Resource Management: the Promise and the Reality

The Apalachicola Experiment

Freshwater Flows and the Apalachicola Resource

Planning and Management Initiatives in the Apalachicola System

ECOSYSTEM STUDIES: APPROACHES AND METHODS

Ecosystem Research vs. Patch-Quilt Ecology

An Alternate Approach to Ecosystem Studies

Tier 1: Establishment of Research Goals

Tier 2: Development of the Research Programs

Tier 3: Development of Resource Management Programs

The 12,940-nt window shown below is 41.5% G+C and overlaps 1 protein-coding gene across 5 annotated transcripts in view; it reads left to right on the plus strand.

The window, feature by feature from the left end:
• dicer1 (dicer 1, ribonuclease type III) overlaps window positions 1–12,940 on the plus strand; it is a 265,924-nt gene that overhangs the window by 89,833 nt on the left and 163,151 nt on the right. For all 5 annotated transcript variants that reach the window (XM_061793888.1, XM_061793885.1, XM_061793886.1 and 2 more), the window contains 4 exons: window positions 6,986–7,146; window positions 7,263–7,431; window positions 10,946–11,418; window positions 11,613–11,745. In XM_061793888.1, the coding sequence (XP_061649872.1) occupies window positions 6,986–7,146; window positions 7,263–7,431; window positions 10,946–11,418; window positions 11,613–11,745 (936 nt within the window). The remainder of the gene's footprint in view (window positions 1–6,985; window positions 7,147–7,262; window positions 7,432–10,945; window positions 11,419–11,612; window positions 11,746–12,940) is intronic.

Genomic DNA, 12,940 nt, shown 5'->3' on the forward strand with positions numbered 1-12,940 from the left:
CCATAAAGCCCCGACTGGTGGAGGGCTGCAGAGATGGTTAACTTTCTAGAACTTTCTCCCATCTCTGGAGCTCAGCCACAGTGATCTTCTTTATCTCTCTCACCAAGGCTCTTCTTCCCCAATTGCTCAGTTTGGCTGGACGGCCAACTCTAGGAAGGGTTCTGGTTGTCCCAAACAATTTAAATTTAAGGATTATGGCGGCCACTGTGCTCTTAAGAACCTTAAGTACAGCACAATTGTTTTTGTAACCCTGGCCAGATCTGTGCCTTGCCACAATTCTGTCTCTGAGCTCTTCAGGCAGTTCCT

Tier 4: Review of Research Activities

Tier 5: Comparison with Other Systems

Tier 6: Development of a Resource Management Program

Tier 7: Application of Research Activities to Education

CONCLUSIONS

SUMMARY OF RESULTS

APPENDIX I: Field/Laboratory Methods Used for the CARRMA Studies (1971 - 2002)

APPENDIX II: Trophic Organization of Infaunal and Epibenthic Macroinvertebrates and Fishes

APPENDIX III: Statistical Analysis Used in the Long-Term Studies of the Northeastern Gulf of Mexico (1971 - 2002)

INDEX

About the Series

CRC Marine Science

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Subject Categories

BISAC Subject Codes/Headings:
SCI026000
SCIENCE / Environmental Science
SCI039000
SCIENCE / Life Sciences / Biology / Marine Biology
TEC009020
TECHNOLOGY & ENGINEERING / Civil / General